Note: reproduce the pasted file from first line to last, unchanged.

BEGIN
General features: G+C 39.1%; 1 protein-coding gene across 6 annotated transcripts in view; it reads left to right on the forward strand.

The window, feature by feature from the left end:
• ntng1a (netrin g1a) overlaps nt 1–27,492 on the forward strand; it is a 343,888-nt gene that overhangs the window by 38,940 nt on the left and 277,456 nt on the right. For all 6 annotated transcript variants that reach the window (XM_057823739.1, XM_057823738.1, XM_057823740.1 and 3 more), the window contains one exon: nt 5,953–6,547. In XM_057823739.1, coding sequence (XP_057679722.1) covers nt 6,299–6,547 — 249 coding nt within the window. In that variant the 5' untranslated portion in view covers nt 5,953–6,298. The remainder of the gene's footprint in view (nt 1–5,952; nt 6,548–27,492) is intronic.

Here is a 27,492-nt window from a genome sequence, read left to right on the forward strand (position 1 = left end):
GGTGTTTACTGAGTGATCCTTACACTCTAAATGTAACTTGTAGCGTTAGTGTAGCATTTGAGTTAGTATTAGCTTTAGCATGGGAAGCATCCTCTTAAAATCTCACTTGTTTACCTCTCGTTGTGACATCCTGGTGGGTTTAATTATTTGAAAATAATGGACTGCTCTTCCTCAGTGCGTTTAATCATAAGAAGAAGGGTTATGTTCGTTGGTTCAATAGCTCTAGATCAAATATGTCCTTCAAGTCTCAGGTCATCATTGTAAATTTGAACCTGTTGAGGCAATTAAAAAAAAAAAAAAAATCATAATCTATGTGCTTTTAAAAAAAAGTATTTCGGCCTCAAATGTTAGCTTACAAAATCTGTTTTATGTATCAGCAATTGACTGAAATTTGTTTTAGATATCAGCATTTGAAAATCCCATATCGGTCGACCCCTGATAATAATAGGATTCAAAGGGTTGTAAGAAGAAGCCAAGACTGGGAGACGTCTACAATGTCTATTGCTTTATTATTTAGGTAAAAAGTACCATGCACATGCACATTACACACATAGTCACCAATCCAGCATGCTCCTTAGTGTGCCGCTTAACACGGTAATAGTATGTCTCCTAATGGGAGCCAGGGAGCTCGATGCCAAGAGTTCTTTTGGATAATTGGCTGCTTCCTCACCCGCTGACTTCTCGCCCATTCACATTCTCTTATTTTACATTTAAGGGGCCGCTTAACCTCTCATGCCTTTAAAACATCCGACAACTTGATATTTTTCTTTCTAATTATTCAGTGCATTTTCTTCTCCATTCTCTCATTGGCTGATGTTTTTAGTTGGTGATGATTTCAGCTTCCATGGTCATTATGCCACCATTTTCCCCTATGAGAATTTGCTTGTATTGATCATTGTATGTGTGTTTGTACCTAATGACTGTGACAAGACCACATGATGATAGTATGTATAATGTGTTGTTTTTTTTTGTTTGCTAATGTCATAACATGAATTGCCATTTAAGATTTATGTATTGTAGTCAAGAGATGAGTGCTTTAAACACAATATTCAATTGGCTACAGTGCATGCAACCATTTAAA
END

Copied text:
General features: G+C 39.1%; 1 protein-coding gene across 6 annotated transcripts in view; it reads left to right on the forward strand.

The window, feature by feature from the left end:
• ntng1a (netrin g1a) overlaps nt 1–27,492 on the forward strand; it is a 343,888-nt gene that overhangs the window by 38,940 nt on the left and 277,456 nt on the right. For all 6 annotated transcript variants that reach the window (XM_057823739.1, XM_057823738.1, XM_057823740.1 and 3 more), the window contains one exon: nt 5,953–6,547. In XM_057823739.1, coding sequence (XP_057679722.1) covers nt 6,299–6,547 — 249 coding nt within the window. In that variant the 5' untranslated portion in view covers nt 5,953–6,298. The remainder of the gene's footprint in view (nt 1–5,952; nt 6,548–27,492) is intronic.

Here is a 27,492-nt window from a genome sequence, read left to right on the forward strand (position 1 = left end):
GGTGTTTACTGAGTGATCCTTACACTCTAAATGTAACTTGTAGCGTTAGTGTAGCATTTGAGTTAGTATTAGCTTTAGCATGGGAAGCATCCTCTTAAAATCTCACTTGTTTACCTCTCGTTGTGACATCCTGGTGGGTTTAATTATTTGAAAATAATGGACTGCTCTTCCTCAGTGCGTTTAATCATAAGAAGAAGGGTTATGTTCGTTGGTTCAATAGCTCTAGATCAAATATGTCCTTCAAGTCTCAGGTCATCATTGTAAATTTGAACCTGTTGAGGCAATTAAAAAAAAAAAAAAAATCATAATCTATGTGCTTTTAAAAAAAAGTATTTCGGCCTCAAATGTTAGCTTACAAAATCTGTTTTATGTATCAGCAATTGACTGAAATTTGTTTTAGATATCAGCATTTGAAAATCCCATATCGGTCGACCCCTGATAATAATAGGATTCAAAGGGTTGTAAGAAGAAGCCAAGACTGGGAGACGTCTACAATGTCTATTGCTTTATTATTTAGGTAAAAAGTACCATGCACATGCACATTACACACATAGTCACCAATCCAGCATGCTCCTTAGTGTGCCGCTTAACACGGTAATAGTATGTCTCCTAATGGGAGCCAGGGAGCTCGATGCCAAGAGTTCTTTTGGATAATTGGCTGCTTCCTCACCCGCTGACTTCTCGCCCATTCACATTCTCTTATTTTACATTTAAGGGGCCGCTTAACCTCTCATGCCTTTAAAACATCCGACAACTTGATATTTTTCTTTCTAATTATTCAGTGCATTTTCTTCTCCATTCTCTCATTGGCTGATGTTTTTAGTTGGTGATGATTTCAGCTTCCATGGTCATTATGCCACCATTTTCCCCTATGAGAATTTGCTTGTATTGATCATTGTATGTGTGTTTGTACCTAATGACTGTGACAAGACCACATGATGATAGTATGTATAATGTGTTGTTTTTTTTTGTTTGCTAATGTCATAACATGAATTGCCATTTAAGATTTATGTATTGTAGTCAAGAGATGAGTGCTTTAAACACAATATTCAATTGGCTACAGTGCATGCAACCATTTAAA